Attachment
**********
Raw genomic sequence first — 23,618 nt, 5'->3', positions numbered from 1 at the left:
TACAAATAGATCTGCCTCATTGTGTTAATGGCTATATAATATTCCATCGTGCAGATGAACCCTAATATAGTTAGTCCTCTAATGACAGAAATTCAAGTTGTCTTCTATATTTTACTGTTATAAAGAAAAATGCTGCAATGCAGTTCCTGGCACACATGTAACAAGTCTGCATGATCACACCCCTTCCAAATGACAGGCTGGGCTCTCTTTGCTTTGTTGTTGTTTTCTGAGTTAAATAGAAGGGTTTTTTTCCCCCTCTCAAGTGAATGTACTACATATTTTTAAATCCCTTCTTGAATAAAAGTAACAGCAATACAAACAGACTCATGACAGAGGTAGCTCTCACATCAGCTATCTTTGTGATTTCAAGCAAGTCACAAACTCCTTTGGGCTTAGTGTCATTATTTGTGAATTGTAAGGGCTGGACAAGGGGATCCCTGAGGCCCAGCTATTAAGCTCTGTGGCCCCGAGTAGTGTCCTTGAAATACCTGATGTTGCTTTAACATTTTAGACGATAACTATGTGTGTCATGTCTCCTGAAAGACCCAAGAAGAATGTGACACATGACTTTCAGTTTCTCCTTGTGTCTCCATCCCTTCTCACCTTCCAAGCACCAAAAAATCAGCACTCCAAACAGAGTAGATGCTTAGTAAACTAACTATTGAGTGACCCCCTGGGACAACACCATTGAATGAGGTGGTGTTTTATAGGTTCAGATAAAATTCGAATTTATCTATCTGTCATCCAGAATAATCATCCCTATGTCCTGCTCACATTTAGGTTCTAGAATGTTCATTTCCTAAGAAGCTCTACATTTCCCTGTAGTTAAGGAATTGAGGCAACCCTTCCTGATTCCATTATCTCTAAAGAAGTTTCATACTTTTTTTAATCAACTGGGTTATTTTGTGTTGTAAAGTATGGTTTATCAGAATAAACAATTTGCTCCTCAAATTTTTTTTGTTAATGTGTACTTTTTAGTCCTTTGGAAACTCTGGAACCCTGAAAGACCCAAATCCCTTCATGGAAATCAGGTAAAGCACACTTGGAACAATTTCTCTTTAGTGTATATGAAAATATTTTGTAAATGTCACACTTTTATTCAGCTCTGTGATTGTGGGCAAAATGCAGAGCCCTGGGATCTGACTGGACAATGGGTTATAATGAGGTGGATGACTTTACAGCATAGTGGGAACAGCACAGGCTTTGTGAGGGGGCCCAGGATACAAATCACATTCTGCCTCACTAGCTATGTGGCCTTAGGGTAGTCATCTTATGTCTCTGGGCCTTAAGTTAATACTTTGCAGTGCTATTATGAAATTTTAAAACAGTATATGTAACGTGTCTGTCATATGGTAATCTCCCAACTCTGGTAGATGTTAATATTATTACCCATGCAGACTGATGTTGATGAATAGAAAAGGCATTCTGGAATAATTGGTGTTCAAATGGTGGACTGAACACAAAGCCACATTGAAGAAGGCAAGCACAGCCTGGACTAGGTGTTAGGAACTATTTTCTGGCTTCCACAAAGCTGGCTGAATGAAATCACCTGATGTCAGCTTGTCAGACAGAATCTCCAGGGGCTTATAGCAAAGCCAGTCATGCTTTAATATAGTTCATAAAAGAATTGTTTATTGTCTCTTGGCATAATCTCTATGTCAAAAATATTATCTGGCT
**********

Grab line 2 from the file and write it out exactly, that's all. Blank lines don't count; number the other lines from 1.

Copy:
TACAAATAGATCTGCCTCATTGTGTTAATGGCTATATAATATTCCATCGTGCAGATGAACCCTAATATAGTTAGTCCTCTAATGACAGAAATTCAAGTTGTCTTCTATATTTTACTGTTATAAAGAAAAATGCTGCAATGCAGTTCCTGGCACACATGTAACAAGTCTGCATGATCACACCCCTTCCAAATGACAGGCTGGGCTCTCTTTGCTTTGTTGTTGTTTTCTGAGTTAAATAGAAGGGTTTTTTTCCCCCTCTCAAGTGAATGTACTACATATTTTTAAATCCCTTCTTGAATAAAAGTAACAGCAATACAAACAGACTCATGACAGAGGTAGCTCTCACATCAGCTATCTTTGTGATTTCAAGCAAGTCACAAACTCCTTTGGGCTTAGTGTCATTATTTGTGAATTGTAAGGGCTGGACAAGGGGATCCCTGAGGCCCAGCTATTAAGCTCTGTGGCCCCGAGTAGTGTCCTTGAAATACCTGATGTTGCTTTAACATTTTAGACGATAACTATGTGTGTCATGTCTCCTGAAAGACCCAAGAAGAATGTGACACATGACTTTCAGTTTCTCCTTGTGTCTCCATCCCTTCTCACCTTCCAAGCACCAAAAAATCAGCACTCCAAACAGAGTAGATGCTTAGTAAACTAACTATTGAGTGACCCCCTGGGACAACACCATTGAATGAGGTGGTGTTTTATAGGTTCAGATAAAATTCGAATTTATCTATCTGTCATCCAGAATAATCATCCCTATGTCCTGCTCACATTTAGGTTCTAGAATGTTCATTTCCTAAGAAGCTCTACATTTCCCTGTAGTTAAGGAATTGAGGCAACCCTTCCTGATTCCATTATCTCTAAAGAAGTTTCATACTTTTTTTAATCAACTGGGTTATTTTGTGTTGTAAAGTATGGTTTATCAGAATAAACAATTTGCTCCTCAAATTTTTTTTGTTAATGTGTACTTTTTAGTCCTTTGGAAACTCTGGAACCCTGAAAGACCCAAATCCCTTCATGGAAATCAGGTAAAGCACACTTGGAACAATTTCTCTTTAGTGTATATGAAAATATTTTGTAAATGTCACACTTTTATTCAGCTCTGTGATTGTGGGCAAAATGCAGAGCCCTGGGATCTGACTGGACAATGGGTTATAATGAGGTGGATGACTTTACAGCATAGTGGGAACAGCACAGGCTTTGTGAGGGGGCCCAGGATACAAATCACATTCTGCCTCACTAGCTATGTGGCCTTAGGGTAGTCATCTTATGTCTCTGGGCCTTAAGTTAATACTTTGCAGTGCTATTATGAAATTTTAAAACAGTATATGTAACGTGTCTGTCATATGGTAATCTCCCAACTCTGGTAGATGTTAATATTATTACCCATGCAGACTGATGTTGATGAATAGAAAAGGCATTCTGGAATAATTGGTGTTCAAATGGTGGACTGAACACAAAGCCACATTGAAGAAGGCAAGCACAGCCTGGACTAGGTGTTAGGAACTATTTTCTGGCTTCCACAAAGCTGGCTGAATGAAATCACCTGATGTCAGCTTGTCAGACAGAATCTCCAGGGGCTTATAGCAAAGCCAGTCATGCTTTAATATAGTTCATAAAAGAATTGTTTATTGTCTCTTGGCATAATCTCTATGTCAAAAATATTATCTGGCT